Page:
I have a friend at work (GT) who is an avid cyclist.  He's a total nut.  He completes multiple century rides every year.  His normal Sunday bike ride is commonly over 100 miles.   He often rides the Dam Loop as a leisurely "off day" workout after work.  He has all the bike toys and gear and averages in excess of 20 mph over crazy hills and even crazier distances.

GT has been pestering me to ride with him for YEARS.  I've never done it.  My standard excuse has been that there is no way I can ride those Austin hills or keep up with him on my hybrid bike.  I finally got a new road bike.  Excuse gone.

I've still put off riding with GT.  He's fast.  He's in killer shape.  He's got 15 years on me, but he can totally smoke me on the bike.  I knew he'd stick with me if we rode together, but I hated the idea of holding him bike while I struggled up the hills around Austin.  I kept coming up with excuses.

After much badgering and my learning that my boss had finally joined GT on the Dam Loop excursion, I decided I needed to bite the bullet and make the trek myself.  I need the time in the saddle.  I need the workout.  I need to log the miles.  I need to get better on hills.  The Dam Loop is the perfect way to improve my overall fitness and my performance on the bike.  I need to do this ride.

I didn't know the exact route we would take, but I knew we'd be biking on 360, FM 2222, 620, Bee Cave Road, etc.  We'd bike across Mansfield Dam over Lake Travis.  I've driven on all those roads.  I've seen many cyclists on all those roads.  There are tons of hills - long hills - steep hills.  40 miles is a pretty long way on a bike - especially for me.  I have ridden 40 miles on my bike - once- three years ago.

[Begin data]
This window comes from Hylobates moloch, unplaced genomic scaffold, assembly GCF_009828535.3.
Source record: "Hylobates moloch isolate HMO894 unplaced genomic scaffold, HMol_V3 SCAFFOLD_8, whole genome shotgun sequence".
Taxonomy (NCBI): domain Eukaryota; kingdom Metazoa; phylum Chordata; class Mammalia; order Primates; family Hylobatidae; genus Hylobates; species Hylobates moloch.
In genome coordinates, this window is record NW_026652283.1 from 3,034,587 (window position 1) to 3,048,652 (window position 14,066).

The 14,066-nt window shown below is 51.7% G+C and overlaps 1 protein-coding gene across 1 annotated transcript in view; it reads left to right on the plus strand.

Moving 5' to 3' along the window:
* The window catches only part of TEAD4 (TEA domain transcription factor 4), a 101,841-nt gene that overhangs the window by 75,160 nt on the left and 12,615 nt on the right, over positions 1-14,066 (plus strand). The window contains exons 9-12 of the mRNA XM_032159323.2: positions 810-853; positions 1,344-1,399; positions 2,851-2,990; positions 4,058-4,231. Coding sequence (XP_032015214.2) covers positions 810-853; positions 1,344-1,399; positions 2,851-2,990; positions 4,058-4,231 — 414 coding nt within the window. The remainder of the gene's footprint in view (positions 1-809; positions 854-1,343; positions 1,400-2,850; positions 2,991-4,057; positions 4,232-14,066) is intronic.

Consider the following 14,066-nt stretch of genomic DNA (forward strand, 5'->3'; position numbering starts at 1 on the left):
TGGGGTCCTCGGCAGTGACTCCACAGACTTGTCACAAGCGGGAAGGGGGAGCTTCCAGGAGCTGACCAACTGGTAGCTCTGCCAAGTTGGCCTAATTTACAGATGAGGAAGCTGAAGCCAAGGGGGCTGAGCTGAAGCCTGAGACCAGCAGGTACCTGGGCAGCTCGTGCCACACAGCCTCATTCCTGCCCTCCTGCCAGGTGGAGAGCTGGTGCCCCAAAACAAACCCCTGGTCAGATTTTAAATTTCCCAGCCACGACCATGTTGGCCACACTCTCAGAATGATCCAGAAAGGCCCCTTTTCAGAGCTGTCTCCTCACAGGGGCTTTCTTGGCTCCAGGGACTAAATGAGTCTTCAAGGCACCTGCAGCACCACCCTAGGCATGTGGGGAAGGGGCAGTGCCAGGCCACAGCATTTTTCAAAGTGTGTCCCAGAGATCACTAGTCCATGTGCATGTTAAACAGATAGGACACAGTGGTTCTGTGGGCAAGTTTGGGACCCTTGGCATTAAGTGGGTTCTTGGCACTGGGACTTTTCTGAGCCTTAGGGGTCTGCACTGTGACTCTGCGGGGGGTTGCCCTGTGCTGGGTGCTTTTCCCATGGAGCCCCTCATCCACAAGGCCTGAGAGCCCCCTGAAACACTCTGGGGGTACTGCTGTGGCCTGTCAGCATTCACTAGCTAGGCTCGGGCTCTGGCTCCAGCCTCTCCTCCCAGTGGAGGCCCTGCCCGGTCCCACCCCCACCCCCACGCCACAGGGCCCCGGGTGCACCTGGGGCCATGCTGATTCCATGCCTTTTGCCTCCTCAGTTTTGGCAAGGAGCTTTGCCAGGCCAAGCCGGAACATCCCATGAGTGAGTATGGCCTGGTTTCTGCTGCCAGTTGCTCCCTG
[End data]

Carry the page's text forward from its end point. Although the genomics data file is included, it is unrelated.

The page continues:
I was pretty nervous about the whole endeavor.  I wasn't looking forward to being slow and holding GT and MK back.  I wasn't looking forward to the possibility of not making it up a hill and giving up to walk.  I'm not comfortable standing up and pedaling up a hill - which is pretty much required over these hills.  I vowed that I would make it up all the hills and through the entire ride or die trying - I would fall over before I would pop out and walk up a hill.  I'm a little on the stubborn side.

I was pretty worked up about the whole thing. I'm reasonably sure I was more nervous about this normal Sunday ride with a couple of friends than all the races I've ever done.  Pretty silly.

At some point I had the conscious thought that maybe this wasn't quite the humongous deal I was making it out to be.  Maybe I had it built up so much in my mind that it wouldn't be all that bad.  Yeah.  That's it.  I'll keep telling myself that.  I made the mistake of reading this article before the ride.  Not smart.

So, I got up before the ass crack of dawn Sunday to meet everyone at Steiner Ranch Blvd and 620 at 7am.  I had to leave my house at about 6:15.  I don't do early.  I think that might have been the hardest part.

I parked my van on the side of the road, met GT and MK and we headed out.  This is approximately the route we took:

The Dam Loop

At the end, we detoured into my boss's neighborhood, stopped briefly at his house, then got back onto the main route and headed back to my car.